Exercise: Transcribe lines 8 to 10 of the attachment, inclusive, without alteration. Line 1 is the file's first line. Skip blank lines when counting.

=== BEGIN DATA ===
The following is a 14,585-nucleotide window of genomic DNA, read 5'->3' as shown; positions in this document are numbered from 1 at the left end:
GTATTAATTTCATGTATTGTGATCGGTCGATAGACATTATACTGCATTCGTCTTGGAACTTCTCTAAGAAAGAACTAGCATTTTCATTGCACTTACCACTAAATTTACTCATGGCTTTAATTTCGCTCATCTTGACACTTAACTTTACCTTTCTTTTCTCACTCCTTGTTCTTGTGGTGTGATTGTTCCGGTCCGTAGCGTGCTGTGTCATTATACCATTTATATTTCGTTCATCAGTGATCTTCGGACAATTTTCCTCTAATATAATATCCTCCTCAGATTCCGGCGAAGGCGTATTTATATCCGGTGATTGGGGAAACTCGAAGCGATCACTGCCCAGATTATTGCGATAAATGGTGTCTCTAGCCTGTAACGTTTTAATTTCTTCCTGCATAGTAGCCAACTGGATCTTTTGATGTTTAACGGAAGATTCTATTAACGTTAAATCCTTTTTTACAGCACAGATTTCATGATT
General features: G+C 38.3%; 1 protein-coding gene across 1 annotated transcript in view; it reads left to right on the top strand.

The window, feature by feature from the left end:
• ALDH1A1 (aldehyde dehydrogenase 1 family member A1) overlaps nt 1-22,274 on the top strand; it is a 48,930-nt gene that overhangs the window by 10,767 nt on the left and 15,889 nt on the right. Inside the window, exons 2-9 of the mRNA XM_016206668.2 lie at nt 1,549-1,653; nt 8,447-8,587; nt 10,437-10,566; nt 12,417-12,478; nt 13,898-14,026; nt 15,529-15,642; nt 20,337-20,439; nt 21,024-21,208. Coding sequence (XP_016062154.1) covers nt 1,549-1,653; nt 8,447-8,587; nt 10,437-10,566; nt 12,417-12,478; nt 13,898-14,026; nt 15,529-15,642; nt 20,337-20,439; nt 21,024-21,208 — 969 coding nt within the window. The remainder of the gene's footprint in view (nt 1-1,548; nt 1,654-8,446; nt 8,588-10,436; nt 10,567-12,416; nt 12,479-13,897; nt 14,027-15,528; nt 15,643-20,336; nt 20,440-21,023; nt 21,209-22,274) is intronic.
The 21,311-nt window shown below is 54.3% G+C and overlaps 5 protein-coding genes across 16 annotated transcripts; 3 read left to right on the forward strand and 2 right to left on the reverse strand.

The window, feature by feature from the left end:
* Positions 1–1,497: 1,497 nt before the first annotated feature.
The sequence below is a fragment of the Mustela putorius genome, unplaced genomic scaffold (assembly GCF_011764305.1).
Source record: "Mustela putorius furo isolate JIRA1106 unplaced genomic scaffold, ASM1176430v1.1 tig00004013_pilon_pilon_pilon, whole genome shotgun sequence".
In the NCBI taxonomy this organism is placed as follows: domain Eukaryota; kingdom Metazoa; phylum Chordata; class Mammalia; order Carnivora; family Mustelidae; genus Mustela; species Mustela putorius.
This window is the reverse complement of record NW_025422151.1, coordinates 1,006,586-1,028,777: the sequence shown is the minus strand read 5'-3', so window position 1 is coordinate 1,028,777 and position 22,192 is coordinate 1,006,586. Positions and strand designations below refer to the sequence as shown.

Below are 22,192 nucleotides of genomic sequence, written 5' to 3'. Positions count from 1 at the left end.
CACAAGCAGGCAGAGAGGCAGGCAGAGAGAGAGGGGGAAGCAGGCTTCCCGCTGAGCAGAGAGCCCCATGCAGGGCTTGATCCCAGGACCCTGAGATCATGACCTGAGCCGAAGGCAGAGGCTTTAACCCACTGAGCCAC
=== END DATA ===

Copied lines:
* Positions 1–1,497: 1,497 nt before the first annotated feature.
The sequence below is a fragment of the Mustela putorius genome, unplaced genomic scaffold (assembly GCF_011764305.1).
Source record: "Mustela putorius furo isolate JIRA1106 unplaced genomic scaffold, ASM1176430v1.1 tig00004013_pilon_pilon_pilon, whole genome shotgun sequence".